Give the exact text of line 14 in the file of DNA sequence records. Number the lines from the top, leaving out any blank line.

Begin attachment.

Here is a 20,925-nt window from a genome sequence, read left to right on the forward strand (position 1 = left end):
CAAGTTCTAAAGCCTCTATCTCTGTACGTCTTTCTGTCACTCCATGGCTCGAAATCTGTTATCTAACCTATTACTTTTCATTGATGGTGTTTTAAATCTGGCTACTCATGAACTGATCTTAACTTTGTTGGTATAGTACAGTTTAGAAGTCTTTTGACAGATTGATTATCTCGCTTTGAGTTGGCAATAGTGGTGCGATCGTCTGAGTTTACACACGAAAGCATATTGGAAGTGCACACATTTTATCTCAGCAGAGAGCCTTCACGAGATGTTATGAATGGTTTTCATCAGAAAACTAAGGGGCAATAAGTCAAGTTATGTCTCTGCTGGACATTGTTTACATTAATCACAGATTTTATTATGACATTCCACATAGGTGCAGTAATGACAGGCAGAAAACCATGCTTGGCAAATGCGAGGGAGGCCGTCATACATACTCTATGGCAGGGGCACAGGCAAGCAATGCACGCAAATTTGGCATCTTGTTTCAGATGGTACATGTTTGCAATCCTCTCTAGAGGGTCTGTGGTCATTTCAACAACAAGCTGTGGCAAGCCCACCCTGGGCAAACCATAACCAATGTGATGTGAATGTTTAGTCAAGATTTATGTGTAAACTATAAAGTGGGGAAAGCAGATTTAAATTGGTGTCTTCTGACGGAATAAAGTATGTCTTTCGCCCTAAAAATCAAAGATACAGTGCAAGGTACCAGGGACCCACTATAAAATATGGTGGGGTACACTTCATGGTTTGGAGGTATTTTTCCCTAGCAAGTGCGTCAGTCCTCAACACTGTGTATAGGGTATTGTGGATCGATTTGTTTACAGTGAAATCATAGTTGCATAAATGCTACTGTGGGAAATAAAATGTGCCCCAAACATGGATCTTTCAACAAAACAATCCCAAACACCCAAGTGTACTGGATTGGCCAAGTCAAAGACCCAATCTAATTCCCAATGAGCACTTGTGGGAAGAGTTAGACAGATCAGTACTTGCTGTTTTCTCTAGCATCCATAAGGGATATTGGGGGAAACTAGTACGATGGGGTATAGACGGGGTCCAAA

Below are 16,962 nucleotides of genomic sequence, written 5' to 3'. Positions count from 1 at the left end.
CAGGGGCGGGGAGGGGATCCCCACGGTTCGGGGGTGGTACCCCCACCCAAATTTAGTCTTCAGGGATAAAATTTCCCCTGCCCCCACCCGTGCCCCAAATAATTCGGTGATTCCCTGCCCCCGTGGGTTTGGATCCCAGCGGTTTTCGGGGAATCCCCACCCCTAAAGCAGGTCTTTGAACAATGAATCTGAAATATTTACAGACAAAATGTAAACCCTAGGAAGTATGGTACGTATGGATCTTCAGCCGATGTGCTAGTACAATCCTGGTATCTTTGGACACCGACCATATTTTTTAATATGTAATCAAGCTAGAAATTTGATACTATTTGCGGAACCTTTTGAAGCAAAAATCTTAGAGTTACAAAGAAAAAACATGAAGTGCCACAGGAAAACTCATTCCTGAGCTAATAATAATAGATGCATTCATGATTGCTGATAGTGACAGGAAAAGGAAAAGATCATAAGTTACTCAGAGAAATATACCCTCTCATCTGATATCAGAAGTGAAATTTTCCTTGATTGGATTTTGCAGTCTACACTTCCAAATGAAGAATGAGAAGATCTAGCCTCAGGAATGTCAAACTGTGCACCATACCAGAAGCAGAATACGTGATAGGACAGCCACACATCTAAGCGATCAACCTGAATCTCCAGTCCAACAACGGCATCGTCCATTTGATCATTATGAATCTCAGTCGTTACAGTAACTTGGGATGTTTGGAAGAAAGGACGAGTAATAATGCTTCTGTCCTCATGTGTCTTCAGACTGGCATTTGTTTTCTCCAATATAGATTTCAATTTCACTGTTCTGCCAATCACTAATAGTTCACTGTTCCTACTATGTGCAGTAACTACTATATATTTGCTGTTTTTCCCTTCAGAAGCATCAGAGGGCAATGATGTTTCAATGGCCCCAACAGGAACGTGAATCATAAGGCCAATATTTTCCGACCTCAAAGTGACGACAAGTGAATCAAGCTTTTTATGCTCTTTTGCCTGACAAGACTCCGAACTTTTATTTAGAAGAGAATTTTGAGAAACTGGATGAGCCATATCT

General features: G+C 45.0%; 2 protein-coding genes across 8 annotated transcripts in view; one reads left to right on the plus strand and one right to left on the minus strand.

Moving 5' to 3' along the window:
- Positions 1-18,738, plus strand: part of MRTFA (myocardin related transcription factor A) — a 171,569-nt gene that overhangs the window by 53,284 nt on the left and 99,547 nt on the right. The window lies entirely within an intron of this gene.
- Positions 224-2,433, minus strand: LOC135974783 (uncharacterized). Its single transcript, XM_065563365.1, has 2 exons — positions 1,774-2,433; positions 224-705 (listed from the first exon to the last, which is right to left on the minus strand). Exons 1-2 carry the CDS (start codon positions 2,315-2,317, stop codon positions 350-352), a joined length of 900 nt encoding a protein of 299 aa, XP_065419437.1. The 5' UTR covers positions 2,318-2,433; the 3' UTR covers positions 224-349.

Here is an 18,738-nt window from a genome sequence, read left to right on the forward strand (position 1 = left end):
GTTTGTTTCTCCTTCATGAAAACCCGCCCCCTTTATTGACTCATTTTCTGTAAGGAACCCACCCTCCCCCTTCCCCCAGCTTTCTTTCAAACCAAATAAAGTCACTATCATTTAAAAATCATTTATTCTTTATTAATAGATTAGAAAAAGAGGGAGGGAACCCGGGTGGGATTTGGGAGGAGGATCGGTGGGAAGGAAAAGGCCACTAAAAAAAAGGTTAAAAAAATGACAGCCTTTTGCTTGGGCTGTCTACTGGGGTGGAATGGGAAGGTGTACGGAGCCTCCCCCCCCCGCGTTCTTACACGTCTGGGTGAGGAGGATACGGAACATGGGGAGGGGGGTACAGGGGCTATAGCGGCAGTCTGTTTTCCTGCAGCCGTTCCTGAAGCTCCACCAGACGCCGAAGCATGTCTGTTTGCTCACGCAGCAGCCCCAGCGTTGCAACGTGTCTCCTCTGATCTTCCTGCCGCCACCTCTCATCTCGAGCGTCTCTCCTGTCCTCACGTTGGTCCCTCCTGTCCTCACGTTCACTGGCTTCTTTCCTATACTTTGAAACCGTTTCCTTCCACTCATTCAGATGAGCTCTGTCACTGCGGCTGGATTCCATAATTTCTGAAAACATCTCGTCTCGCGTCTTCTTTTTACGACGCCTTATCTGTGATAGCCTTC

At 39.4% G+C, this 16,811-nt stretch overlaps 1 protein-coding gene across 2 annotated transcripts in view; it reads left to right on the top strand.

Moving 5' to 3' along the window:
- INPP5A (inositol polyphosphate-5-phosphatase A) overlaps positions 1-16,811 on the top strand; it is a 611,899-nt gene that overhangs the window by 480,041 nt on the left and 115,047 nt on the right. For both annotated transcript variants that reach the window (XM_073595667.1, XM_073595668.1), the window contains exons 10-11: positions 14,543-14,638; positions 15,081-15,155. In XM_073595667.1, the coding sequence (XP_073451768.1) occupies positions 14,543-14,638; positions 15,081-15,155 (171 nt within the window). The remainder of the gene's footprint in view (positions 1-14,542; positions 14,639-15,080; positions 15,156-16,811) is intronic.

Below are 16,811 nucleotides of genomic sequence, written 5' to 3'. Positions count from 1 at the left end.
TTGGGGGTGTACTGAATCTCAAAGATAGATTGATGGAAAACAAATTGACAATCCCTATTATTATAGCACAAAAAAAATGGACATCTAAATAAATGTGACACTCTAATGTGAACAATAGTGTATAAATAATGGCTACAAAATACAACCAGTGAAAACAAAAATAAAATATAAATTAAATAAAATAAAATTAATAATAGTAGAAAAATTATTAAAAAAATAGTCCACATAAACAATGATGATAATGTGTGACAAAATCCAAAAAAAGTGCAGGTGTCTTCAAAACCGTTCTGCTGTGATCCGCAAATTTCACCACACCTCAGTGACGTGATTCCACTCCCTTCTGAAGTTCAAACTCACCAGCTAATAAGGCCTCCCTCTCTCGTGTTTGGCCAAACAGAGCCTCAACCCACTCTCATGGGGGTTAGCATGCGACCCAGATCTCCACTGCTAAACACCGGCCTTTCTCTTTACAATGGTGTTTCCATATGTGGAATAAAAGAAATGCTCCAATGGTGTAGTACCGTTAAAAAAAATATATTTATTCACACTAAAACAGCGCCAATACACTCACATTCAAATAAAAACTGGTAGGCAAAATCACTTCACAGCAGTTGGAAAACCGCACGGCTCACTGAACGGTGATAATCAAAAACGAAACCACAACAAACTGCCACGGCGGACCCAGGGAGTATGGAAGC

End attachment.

Below are 16,811 nucleotides of genomic sequence, written 5' to 3'. Positions count from 1 at the left end.